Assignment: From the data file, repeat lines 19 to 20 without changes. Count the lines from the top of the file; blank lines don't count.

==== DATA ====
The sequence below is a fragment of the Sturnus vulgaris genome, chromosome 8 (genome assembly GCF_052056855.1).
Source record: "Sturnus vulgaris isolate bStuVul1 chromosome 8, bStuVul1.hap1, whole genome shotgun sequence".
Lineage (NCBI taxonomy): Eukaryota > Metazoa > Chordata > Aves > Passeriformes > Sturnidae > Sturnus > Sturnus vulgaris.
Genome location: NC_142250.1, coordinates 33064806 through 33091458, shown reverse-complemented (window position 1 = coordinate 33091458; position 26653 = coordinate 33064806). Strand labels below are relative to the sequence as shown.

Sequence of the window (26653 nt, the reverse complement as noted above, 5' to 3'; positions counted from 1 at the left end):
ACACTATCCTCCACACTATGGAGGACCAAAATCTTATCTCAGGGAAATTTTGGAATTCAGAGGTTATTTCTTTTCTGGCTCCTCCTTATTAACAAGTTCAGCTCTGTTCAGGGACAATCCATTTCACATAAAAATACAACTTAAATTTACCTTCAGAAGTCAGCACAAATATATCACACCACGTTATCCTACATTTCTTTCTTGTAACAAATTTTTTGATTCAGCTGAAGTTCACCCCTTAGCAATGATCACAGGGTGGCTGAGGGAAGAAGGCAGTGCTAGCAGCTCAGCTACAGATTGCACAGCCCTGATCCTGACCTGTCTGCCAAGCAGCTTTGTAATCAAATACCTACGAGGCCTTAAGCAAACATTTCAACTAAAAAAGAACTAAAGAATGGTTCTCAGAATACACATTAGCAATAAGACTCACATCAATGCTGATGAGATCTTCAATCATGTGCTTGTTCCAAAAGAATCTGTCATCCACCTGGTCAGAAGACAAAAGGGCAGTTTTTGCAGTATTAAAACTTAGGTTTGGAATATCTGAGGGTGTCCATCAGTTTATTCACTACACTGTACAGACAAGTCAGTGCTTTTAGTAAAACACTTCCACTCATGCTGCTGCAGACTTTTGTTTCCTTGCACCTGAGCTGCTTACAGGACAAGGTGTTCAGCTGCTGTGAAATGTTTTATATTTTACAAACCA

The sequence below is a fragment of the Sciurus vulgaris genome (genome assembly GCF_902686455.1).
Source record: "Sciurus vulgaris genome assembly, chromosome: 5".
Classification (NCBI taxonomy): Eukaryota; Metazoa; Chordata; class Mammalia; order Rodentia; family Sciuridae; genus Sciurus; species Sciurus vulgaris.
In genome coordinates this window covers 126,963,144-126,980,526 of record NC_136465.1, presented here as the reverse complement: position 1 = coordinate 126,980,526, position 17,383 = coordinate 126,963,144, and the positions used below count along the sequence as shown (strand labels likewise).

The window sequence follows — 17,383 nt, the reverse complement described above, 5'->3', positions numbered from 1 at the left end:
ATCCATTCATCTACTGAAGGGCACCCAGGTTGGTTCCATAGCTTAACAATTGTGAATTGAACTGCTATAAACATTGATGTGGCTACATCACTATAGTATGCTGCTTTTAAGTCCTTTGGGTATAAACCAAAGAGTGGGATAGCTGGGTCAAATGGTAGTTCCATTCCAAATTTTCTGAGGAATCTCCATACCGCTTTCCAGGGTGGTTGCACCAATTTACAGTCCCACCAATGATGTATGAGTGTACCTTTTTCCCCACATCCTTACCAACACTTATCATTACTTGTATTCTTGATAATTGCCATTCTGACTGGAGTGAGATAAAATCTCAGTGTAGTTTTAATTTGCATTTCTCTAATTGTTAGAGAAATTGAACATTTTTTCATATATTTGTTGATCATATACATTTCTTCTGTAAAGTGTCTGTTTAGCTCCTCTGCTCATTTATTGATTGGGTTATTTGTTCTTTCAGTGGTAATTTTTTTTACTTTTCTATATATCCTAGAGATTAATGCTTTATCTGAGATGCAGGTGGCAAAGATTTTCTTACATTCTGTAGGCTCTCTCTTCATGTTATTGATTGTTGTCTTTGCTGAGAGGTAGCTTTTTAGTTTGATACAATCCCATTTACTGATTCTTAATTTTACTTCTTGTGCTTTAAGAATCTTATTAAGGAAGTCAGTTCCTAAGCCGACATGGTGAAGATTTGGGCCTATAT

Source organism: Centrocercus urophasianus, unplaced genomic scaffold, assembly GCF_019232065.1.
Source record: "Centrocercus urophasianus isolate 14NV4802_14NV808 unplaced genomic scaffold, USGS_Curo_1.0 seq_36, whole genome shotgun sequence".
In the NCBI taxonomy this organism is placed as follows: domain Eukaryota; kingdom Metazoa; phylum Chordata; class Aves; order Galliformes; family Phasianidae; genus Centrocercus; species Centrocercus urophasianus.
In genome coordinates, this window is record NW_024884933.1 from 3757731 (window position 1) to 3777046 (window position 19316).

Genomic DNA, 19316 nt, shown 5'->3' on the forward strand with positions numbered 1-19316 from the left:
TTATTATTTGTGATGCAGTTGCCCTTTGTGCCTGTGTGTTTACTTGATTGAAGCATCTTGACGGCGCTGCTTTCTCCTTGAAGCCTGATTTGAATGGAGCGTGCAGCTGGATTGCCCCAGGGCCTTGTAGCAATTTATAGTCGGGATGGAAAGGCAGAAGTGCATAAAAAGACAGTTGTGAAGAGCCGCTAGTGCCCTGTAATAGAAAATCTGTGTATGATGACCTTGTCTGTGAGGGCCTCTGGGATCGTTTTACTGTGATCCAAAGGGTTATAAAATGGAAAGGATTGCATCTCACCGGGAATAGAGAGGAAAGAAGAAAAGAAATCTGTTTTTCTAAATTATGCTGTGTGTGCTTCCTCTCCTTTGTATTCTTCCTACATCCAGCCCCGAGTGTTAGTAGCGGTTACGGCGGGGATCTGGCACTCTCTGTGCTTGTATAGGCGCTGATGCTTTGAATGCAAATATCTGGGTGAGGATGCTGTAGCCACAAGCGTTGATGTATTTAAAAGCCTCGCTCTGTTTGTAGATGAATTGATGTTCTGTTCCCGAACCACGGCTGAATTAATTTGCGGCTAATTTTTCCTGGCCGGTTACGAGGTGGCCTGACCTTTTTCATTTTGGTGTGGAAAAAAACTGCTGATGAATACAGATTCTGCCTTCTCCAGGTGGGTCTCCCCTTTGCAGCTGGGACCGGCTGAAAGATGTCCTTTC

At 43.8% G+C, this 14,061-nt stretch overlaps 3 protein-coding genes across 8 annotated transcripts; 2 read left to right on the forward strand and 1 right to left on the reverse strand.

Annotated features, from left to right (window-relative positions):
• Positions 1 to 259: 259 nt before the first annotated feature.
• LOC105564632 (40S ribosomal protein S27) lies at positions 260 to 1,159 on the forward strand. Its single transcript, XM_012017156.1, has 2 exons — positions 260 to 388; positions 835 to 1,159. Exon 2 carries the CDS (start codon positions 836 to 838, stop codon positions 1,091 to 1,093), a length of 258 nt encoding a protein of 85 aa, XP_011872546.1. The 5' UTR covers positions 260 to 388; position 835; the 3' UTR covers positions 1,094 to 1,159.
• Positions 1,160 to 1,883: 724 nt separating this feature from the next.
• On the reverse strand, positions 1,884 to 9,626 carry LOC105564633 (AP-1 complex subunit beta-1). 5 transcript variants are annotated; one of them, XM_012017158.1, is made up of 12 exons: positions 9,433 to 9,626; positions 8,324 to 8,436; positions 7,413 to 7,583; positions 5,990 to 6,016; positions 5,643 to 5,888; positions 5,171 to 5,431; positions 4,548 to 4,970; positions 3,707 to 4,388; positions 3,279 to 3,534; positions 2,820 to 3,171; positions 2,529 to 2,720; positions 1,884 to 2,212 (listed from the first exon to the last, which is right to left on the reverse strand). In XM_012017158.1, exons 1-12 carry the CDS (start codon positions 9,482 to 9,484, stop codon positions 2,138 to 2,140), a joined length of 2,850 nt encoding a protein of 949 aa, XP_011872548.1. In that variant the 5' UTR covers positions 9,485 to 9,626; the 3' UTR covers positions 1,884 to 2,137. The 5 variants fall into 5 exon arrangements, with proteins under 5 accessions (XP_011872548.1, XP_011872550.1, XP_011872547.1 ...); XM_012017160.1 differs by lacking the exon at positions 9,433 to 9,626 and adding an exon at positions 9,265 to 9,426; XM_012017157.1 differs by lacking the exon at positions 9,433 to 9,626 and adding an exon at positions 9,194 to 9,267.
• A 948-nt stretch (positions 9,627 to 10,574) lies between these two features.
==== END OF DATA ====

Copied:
At 43.8% G+C, this 14,061-nt stretch overlaps 3 protein-coding genes across 8 annotated transcripts; 2 read left to right on the forward strand and 1 right to left on the reverse strand.

Annotated features, from left to right (window-relative positions):